EM squeezes and the contagion effect

Mahesh Sethuraman

Singapore Sales Trader

Contrasting tales of two classic EM squeezes:

The year has seen two emerging market currency squeezes, one in the Argentine peso (down 47% in the last six months) and the other in the Turkish lira (42% in the same timeframe). What is remarkable about the two routs is that while the fundamental cause of the financial crisis in both countries is similar, their responses have been completely divergent. Argentina followed the conventional response to an EM crisis – raise interest rates, adopt austerity, and seek International Monetary Fund aid. Turkey, meanwhile, is trying the impossible with pretty much no sign of reforms in sight. This underlines two important takeaways; firstly, and as Mohamed El-arian enumerates in his superb piece at FT, the crisis has moved beyond asset prices continuously adjusting to new economic developments into the crisis-of-confidence zone and the severity is further exacerbated by the resultant lack of liquidity. Two, the Turkish crisis could get much worse… even from the current baseline.

Enlarge
Source: Bloomberg
1M3M6M
Argentine Peso-29.07-35.12-47.49
Turkish Lira-19.66-30.80-42.60

Monday’s spike in Turkish inflation to 17.9% led the Central Bank of Turkey to hint at an imminent rate hike at its September 13 meeting. While that is a deviation from the central bank’s extant (and dangerous) norm, it is quite likely to be much less than the situation warrants, as Erdogan may not be pleased. A token gesture here and there might provide a temporary blip – Germany offers support, Qatar enters a trade deal, central bank hikes rates, etc. – but until we see real signs of fiscal discipline like inflation-taming rate hikes, perhaps some form of capital control, and ideally reaching out to IMF for aid – the pressure on the lira will not wane.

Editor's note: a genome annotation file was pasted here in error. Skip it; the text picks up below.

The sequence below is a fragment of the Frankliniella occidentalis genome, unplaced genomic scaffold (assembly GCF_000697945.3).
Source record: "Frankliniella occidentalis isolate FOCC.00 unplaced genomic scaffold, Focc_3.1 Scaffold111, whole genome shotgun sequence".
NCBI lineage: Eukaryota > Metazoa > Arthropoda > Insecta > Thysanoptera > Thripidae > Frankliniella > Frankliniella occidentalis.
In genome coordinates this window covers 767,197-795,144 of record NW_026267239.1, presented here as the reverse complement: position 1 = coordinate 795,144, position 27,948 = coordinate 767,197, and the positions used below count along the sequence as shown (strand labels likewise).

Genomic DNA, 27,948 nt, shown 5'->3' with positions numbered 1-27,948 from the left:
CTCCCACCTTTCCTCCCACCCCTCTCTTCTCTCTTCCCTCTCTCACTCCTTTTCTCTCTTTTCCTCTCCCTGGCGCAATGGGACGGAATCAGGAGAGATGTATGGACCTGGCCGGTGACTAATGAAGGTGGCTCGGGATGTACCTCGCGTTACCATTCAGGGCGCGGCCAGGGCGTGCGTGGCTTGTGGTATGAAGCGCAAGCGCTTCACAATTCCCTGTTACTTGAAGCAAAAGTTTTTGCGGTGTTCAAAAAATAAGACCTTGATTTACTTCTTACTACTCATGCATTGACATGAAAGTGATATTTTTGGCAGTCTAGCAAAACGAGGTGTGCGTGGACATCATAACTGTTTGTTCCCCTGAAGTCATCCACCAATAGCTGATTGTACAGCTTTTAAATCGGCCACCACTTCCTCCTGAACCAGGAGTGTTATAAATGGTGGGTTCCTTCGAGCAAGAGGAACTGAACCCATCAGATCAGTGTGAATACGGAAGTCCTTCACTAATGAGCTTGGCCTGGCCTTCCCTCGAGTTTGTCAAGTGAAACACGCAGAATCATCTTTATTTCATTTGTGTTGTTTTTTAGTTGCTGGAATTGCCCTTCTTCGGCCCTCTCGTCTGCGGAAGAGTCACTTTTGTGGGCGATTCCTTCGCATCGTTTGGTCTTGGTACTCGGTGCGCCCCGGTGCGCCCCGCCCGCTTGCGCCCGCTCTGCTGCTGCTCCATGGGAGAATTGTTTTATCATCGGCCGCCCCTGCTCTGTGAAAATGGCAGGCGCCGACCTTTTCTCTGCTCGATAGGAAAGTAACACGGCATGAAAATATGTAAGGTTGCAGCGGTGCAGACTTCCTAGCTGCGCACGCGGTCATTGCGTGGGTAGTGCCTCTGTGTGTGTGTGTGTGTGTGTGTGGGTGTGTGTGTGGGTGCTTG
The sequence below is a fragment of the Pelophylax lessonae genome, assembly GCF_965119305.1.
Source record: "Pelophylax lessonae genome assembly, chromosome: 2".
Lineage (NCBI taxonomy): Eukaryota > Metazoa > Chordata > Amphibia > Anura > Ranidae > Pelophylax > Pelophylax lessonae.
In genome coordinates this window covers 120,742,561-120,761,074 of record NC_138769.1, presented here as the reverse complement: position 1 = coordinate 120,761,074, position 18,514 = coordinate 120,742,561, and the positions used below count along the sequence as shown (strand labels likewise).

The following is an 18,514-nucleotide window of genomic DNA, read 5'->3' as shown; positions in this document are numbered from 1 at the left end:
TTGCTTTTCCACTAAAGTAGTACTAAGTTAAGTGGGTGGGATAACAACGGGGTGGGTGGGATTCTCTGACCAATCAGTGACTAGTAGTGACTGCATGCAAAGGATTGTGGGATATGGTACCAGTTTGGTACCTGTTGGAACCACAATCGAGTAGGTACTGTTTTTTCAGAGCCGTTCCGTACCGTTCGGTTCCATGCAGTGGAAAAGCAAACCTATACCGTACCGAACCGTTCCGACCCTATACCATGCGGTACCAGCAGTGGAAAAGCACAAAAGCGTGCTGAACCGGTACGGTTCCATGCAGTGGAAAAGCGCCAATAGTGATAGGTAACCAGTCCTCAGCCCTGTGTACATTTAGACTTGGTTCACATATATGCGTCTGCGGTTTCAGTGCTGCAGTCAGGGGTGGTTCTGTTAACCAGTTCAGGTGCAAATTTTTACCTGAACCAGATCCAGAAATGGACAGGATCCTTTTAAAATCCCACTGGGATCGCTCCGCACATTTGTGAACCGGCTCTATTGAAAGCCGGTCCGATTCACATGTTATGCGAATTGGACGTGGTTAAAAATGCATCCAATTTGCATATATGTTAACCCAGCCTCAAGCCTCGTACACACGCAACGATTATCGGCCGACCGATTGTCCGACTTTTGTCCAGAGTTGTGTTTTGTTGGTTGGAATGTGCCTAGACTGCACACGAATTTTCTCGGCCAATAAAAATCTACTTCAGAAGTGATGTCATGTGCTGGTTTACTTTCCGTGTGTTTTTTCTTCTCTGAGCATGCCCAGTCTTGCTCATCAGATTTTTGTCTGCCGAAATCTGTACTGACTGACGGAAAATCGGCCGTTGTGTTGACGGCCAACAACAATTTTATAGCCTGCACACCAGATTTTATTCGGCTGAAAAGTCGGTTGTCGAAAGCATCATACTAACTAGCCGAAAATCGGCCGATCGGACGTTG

The contrarian theories, which hold that every past EM crisis eventually proved to be a great buying opportunity for real money investors with holding power and the strategic geographic location of Turkey will ensure US (and other western allies) prop up their support for Turkey – have a lot of merit. But given the current scale of the crisis and the incredibly woeful responses so far, these factors are not substantial enough grounds for a recovery narrative.

Contagion effect:

The fortunes of TRY are barely the headline indicator of the Turkish crisis’ consequences. The contagion effect, while substantial, has so far been contained to specific EM economies and to a small extent on the euro area. The longer Erdogan takes to come out with credible corrective actions, however, the more the contagion will spread into the EM space – and this is just the surface level impact, or the ‘known known’.

What about the known unknowns:

  • If Turkey defaults, what is the scale of the shock to the European banking system (even though only a handful of banks have direct exposure to Turkish credit)? And where would such a shock leave the European Central Bank’s gradual tightening?
  • What will the ramifications of Turkey’s potential default be on other EM currencies with sizeable current deficits? These, after all, are already swelling up as the domestic currencies weaken further on the Fed’s policy normalisation?
  • Will the escalation of crisis lead to a period of sustained USD strength and would that exacerbate the EM crisis far beyond the direct contagion effects?